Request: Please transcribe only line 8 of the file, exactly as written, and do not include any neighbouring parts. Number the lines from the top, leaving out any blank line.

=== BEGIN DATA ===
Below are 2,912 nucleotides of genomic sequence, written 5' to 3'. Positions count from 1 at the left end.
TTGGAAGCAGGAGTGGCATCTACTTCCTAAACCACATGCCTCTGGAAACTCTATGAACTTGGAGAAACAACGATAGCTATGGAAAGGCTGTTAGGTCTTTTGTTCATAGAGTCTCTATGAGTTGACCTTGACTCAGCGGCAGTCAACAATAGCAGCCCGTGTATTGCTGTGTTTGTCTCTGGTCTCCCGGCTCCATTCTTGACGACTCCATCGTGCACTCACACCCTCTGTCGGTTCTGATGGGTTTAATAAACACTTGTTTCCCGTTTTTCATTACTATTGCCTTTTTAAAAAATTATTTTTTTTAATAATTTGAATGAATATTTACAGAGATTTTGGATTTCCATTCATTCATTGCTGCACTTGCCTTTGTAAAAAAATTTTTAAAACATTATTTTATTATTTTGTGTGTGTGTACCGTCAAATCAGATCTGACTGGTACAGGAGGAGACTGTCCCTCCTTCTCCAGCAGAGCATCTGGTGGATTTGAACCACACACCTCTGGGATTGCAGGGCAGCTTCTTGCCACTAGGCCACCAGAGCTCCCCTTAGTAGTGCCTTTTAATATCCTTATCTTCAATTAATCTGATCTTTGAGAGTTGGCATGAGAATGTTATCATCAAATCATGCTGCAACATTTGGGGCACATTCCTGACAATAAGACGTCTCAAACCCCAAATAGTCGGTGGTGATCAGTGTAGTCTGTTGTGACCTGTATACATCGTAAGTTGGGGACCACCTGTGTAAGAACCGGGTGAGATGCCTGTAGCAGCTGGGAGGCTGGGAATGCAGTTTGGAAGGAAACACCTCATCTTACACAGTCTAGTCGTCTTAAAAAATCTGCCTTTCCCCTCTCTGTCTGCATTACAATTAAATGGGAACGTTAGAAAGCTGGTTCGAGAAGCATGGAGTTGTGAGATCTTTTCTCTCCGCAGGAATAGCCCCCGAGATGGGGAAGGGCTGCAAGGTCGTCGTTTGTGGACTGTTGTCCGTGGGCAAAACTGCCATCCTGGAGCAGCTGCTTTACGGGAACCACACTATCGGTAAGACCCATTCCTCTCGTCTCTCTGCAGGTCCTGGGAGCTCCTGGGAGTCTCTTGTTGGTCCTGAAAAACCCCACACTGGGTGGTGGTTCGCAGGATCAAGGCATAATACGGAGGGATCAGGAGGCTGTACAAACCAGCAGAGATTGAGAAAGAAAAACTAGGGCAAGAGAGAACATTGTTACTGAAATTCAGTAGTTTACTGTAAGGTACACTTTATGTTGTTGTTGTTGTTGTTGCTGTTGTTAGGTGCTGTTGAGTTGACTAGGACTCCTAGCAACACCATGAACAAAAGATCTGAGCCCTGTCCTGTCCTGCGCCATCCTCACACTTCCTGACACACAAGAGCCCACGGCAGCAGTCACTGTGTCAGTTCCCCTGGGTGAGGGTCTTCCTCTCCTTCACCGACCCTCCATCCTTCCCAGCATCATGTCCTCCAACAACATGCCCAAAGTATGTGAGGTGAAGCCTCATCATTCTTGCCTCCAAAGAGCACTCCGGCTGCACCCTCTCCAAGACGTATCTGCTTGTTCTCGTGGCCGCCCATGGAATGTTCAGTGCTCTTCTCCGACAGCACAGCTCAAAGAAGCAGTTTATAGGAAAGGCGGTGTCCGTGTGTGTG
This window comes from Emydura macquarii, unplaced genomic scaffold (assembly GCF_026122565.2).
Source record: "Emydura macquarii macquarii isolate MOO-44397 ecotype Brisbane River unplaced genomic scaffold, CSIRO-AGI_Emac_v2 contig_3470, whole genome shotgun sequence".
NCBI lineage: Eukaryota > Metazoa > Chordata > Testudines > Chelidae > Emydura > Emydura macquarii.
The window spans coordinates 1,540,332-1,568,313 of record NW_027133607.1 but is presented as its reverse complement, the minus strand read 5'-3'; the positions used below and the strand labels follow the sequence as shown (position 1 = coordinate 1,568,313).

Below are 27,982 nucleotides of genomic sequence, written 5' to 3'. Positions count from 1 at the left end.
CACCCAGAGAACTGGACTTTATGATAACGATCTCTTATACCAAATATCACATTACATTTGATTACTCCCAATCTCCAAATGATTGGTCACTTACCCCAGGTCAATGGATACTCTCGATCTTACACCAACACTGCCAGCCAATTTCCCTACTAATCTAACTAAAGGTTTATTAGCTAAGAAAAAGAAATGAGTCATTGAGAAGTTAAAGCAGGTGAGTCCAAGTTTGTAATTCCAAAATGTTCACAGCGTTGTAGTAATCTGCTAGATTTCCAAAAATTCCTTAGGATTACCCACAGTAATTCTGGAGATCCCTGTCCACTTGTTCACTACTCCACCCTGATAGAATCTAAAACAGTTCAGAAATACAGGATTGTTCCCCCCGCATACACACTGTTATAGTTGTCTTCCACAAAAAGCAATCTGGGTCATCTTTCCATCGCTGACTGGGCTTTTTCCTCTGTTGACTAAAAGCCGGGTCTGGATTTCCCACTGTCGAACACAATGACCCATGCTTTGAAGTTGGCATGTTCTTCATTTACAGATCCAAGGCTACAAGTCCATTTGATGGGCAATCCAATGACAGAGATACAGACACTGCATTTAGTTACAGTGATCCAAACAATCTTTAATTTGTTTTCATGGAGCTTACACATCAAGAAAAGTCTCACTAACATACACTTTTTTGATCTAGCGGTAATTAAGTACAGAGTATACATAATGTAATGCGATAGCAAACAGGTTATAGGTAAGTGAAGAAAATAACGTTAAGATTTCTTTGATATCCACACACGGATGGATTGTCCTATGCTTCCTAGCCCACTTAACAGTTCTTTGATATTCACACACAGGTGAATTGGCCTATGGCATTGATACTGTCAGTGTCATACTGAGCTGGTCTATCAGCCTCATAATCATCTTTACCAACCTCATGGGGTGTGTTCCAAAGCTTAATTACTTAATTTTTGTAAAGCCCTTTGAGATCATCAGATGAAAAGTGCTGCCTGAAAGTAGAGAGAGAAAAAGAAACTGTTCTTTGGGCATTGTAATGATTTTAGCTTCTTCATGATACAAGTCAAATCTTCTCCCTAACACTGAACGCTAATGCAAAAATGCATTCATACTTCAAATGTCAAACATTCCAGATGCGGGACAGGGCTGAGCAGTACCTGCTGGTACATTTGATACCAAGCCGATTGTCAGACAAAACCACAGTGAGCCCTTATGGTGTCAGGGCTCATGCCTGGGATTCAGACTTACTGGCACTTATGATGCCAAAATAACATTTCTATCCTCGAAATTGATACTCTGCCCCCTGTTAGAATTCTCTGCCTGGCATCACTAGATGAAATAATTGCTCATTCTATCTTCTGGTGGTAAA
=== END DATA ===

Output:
CACCCAGAGAACTGGACTTTATGATAACGATCTCTTATACCAAATATCACATTACATTTGATTACTCCCAATCTCCAAATGATTGGTCACTTACCCCAGGTCAATGGATACTCTCGATCTTACACCAACACTGCCAGCCAATTTCCCTACTAATCTAACTAAAGGTTTATTAGCTAAGAAAAAGAAATGAGTCATTGAGAAGTTAAAGCAGGTGAGTCCAAGTTTGTAATTCCAAAATGTTCACAGCGTTGTAGTAATCTGCTAGATTTCCAAAAATTCCTTAGGATTACCCACAGTAATTCTGGAGATCCCTGTCCACTTGTTCACTACTCCACCCTGATAGAATCTAAAACAGTTCAGAAATACAGGATTGTTCCCCCCGCATACACACTGTTATAGTTGTCTTCCACAAAAAGCAATCTGGGTCATCTTTCCATCGCTGACTGGGCTTTTTCCTCTGTTGACTAAAAGCCGGGTCTGGATTTCCCACTGTCGAACACAATGACCCATGCTTTGAAGTTGGCATGTTCTTCATTTACAGATCCAAGGCTACAAGTCCATTTGATGGGCAATCCAATGACAGAGATACAGACACTGCATTTAGTTACAGTGATCCAAACAATCTTTAATTTGTTTTCATGGAGCTTACACATCAAGAAAAGTCTCACTAACATACACTTTTTTGATCTAGCGGTAATTAAGTACAGAGTATACATAATGTAATGCGATAGCAAACAGGTTATAGGTAAGTGAAGAAAATAACGTTAAGATTTCTTTGATATCCACACACGGATGGATTGTCCTATGCTTCCTAGCCCACTTAACAGTTCTTTGATATTCACACACAGGTGAATTGGCCTATGGCATTGATACTGTCAGTGTCATACTGAGCTGGTCTATCAGCCTCATAATCATCTTTACCAACCTCATGGGGTGTGTTCCAAAGCTTAATTACTTAATTTTTGTAAAGCCCTTTGAGATCATCAGATGAAAAGTGCTGCCTGAAAGTAGAGAGAGAAAAAGAAACTGTTCTTTGGGCATTGTAATGATTTTAGCTTCTTCATGATACAAGTCAAATCTTCTCCCTAACACTGAACGCTAATGCAAAAATGCATTCATACTTCAAATGTCAAACATTCCAGATGCGGGACAGGGCTGAGCAGTACCTGCTGGTACATTTGATACCAAGCCGATTGTCAGACAAAACCACAGTGAGCCCTTATGGTGTCAGGGCTCATGCCTGGGATTCAGACTTACTGGCACTTATGATGCCAAAATAACATTTCTATCCTCGAAATTGATACTCTGCCCCCTGTTAGAATTCTCTGCCTGGCATCACTAGATGAAATAATTGCTCATTCTATCTTCTGGTGGTAAA